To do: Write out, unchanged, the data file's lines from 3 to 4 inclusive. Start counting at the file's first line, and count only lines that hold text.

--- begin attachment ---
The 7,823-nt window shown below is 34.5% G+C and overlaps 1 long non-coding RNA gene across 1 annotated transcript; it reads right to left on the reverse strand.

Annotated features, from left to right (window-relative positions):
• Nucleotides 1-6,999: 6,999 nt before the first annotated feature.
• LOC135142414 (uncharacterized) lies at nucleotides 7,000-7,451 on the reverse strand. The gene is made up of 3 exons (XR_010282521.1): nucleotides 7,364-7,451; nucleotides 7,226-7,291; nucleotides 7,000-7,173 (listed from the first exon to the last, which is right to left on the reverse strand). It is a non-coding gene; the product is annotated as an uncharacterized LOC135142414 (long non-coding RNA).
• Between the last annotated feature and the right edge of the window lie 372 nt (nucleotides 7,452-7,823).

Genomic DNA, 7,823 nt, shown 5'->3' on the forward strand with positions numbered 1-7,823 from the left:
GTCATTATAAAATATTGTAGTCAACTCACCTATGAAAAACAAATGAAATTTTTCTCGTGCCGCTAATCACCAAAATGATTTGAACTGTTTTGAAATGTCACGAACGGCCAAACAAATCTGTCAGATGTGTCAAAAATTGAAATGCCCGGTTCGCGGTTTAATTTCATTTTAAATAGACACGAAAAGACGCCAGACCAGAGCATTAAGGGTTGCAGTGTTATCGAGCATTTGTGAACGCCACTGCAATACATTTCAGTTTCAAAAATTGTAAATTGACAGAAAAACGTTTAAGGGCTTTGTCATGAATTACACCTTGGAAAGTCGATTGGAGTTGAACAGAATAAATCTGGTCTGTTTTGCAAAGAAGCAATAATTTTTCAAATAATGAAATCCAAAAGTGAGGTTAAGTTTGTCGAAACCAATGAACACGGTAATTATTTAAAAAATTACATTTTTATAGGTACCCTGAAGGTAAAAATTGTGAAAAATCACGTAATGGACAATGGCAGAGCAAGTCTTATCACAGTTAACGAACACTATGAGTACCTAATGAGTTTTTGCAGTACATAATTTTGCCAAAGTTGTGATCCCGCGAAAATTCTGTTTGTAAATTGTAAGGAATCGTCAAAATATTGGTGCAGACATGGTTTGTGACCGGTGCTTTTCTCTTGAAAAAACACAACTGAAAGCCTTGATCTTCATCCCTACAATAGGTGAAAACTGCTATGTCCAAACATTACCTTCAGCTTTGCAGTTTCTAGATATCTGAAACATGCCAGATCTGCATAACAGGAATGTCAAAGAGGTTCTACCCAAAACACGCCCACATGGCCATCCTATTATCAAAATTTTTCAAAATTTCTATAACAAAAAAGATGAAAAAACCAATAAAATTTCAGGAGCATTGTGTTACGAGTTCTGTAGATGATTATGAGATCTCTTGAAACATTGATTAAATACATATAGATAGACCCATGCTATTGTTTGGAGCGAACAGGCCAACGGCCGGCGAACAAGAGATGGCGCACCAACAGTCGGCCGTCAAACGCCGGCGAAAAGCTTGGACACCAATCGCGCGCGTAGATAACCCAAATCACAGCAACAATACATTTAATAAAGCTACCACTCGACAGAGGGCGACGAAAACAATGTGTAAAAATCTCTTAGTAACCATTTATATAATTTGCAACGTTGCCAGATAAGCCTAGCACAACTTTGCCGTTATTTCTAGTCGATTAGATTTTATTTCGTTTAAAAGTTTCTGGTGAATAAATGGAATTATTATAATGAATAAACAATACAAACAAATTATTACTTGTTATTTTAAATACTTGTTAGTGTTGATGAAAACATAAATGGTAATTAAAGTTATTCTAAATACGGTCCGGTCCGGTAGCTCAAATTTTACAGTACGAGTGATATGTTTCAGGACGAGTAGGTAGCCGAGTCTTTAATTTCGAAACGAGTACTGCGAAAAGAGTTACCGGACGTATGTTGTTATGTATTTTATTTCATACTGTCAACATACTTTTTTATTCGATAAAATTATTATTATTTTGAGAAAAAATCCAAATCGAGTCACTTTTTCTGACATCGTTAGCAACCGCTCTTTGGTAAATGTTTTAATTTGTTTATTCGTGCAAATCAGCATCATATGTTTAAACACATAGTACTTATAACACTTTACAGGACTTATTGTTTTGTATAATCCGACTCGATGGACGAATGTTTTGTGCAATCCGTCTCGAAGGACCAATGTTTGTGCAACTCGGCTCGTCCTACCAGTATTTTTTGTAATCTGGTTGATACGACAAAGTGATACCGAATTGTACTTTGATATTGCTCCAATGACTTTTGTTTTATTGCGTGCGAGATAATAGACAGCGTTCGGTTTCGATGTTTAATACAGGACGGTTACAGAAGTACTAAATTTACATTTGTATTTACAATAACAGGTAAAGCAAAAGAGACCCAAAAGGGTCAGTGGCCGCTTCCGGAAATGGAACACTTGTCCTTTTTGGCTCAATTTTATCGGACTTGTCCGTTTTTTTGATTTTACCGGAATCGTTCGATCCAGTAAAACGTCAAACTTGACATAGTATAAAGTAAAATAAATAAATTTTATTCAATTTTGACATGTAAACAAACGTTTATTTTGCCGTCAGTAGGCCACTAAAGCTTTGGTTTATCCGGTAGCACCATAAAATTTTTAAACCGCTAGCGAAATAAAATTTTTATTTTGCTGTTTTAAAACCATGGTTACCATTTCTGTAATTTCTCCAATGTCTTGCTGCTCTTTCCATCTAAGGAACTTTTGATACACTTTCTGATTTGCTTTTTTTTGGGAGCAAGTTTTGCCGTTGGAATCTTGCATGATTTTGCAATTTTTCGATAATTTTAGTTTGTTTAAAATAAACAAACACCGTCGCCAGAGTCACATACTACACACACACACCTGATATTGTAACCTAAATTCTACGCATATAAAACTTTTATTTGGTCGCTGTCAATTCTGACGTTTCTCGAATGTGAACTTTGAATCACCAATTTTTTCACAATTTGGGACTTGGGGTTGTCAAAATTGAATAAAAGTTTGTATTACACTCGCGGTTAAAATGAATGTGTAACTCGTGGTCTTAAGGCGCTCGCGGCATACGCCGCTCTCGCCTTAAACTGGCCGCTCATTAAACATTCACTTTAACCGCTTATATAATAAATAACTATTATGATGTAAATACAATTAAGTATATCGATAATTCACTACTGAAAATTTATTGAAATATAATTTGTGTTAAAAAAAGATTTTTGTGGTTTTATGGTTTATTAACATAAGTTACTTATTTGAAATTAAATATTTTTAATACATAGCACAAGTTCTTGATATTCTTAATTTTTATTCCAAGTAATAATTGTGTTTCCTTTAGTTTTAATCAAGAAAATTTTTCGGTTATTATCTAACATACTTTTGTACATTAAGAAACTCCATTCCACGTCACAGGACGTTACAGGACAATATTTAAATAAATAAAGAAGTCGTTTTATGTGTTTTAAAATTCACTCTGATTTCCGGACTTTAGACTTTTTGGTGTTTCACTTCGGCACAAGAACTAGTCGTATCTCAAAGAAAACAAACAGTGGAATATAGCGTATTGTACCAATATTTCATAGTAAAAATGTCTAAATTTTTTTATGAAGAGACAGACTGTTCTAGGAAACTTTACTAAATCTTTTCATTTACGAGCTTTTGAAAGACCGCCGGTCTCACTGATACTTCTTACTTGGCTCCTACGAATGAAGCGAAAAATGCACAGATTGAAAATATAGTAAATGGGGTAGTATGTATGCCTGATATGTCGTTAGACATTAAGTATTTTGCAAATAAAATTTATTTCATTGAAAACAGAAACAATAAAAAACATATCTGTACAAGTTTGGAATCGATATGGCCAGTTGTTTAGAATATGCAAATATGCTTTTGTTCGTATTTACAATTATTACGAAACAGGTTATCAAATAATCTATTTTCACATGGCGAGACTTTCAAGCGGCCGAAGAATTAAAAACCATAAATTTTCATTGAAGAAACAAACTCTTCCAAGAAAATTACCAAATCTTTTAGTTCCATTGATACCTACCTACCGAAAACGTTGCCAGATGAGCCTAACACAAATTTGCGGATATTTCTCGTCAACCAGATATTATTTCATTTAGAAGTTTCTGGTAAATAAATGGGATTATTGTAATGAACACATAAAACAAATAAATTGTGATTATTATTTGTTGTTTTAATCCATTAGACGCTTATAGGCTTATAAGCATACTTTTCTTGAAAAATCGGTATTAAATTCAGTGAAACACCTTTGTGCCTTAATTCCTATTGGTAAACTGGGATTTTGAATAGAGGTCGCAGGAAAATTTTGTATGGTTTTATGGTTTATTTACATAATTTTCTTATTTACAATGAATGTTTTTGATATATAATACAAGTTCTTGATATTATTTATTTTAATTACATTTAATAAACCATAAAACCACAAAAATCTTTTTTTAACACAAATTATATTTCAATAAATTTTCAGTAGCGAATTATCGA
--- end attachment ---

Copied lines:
• Nucleotides 1-6,999: 6,999 nt before the first annotated feature.
• LOC135142414 (uncharacterized) lies at nucleotides 7,000-7,451 on the reverse strand. The gene is made up of 3 exons (XR_010282521.1): nucleotides 7,364-7,451; nucleotides 7,226-7,291; nucleotides 7,000-7,173 (listed from the first exon to the last, which is right to left on the reverse strand). It is a non-coding gene; the product is annotated as an uncharacterized LOC135142414 (long non-coding RNA).